Onset of festival season failed to give a boost to gold demand in India this week with almost all jewelers and gold dealers reporting below average sales across all bullion markets in India.

Global bullion market has been expecting a huge demand from India this week for the yellow metals as the country celebrates Raksha Bandhan on August 24, an occasion for Indians to buy gold. Moreover, delaers are expected to refurbish their stocks during this week in anticipation of increased sales during the festival season. However, it seems high prices have kept buyers away from markets.

Sales are below normal now but some jewellery exporters are there buying in the market. Gold touched a four-week high on Friday, extending gains from the previous day as investors bought the precious metal and shied away from riskier assets on concern about the health of the global economy.

International gold was trading at $1,215.70/1,216.60 an ounce on Friday, as against the previous close of $1,211.20/1,215.20 an ounce, after hitting a four-week high of $1,217.35, the loftiest level since July 15.

India's gold collections in exchange traded funds (ETF) rose more than 82% on year in July as investors plucked bargains in anticipation of higher prices going ahead.

Gold collections by the seven fund houses rose to 11.294 tonnes in July, when the yellow metal struck a low of 17,660 rupees per 10 grams on July 29.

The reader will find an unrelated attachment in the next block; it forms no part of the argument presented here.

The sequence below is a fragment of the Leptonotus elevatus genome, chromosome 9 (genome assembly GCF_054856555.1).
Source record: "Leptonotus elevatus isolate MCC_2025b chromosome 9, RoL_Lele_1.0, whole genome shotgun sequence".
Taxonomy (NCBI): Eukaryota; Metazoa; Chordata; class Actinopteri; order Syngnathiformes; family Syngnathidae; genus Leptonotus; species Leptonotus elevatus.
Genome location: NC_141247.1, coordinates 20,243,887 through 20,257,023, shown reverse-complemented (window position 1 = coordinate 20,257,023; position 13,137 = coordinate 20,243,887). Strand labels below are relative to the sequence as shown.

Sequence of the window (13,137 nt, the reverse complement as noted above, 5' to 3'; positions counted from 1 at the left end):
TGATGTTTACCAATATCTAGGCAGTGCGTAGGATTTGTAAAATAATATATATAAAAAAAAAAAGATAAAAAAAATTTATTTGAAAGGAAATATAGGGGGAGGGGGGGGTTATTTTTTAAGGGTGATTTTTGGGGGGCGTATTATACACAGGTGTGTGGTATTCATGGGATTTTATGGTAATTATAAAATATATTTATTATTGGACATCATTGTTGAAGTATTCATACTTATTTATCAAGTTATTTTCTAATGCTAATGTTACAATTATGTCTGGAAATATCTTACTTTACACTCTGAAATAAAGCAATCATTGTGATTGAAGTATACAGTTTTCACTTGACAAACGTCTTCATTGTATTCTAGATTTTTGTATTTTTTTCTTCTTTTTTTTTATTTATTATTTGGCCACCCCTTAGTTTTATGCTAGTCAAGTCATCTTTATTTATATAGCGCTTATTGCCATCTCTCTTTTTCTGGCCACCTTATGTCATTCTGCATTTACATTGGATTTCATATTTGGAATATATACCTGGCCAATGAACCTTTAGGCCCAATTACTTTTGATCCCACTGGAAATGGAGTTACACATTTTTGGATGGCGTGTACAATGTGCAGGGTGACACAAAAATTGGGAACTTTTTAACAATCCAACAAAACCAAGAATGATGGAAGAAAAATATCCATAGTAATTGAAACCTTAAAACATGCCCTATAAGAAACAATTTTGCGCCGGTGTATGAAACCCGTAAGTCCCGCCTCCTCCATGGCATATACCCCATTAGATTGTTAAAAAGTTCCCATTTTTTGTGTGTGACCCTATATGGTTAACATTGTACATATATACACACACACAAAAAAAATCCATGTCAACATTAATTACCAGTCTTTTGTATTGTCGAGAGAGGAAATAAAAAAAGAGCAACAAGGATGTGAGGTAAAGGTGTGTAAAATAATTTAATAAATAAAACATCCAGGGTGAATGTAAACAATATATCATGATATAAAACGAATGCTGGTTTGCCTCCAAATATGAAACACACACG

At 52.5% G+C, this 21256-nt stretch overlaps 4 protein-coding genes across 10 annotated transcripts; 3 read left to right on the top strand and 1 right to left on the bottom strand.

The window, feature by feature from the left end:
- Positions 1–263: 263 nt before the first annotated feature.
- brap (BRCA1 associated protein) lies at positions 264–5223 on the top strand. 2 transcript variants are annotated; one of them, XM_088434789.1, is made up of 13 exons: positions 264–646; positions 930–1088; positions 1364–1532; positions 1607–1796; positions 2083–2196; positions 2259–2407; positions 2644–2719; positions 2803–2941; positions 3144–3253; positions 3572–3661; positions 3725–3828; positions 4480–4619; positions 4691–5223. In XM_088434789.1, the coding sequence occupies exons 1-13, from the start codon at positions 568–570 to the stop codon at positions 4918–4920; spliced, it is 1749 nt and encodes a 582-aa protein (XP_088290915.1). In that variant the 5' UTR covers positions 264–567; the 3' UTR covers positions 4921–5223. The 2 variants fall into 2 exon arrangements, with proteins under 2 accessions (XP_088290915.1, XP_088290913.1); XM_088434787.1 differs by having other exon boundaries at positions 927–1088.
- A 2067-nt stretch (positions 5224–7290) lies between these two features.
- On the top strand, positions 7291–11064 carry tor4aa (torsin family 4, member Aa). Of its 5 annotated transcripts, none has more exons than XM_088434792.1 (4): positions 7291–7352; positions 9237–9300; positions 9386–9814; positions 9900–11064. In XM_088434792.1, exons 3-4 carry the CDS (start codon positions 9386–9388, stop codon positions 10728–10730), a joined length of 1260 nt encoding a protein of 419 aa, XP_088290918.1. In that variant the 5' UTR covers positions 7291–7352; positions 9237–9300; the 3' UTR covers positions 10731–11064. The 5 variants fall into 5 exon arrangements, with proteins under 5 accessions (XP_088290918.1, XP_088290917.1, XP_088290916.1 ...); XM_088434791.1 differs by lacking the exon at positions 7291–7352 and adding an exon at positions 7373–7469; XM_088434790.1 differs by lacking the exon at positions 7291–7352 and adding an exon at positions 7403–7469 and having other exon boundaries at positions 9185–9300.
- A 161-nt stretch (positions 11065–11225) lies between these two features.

Though gold collections under the ETFs are growing on year, they remain miniscule against India's imports of around 700 tonnes annually.

The festival season in India will start next week and continue till November (Diwali). Gold sales in India generally decline around 60 per cent during June 16-August 15, as retail consumers abstain from fresh purchases.

This time around, the high gold prices may keep a few buyers away from jewellery shops but they may go for diamonds also now as the stones have become more affordable for the Indian middle class.

Gold imports in India are estimated to have declined by 50 per cent to 30 tonnes during June-July, compared to approximately 60 tonnes in the comparable period last year.

Since the main gold consuming class, farmers, require fresh money to buy high-yielding seeds during the kharif season, scrap sales generally increase at this time of the year. As a result, scrap availability has almost doubled.

Experts estimate that India's gold demand will reach 1,000 tonnes within the next three years. And the anticipated Indian gold consumption of 1,000 tonnes will represent 42% of total new world supply.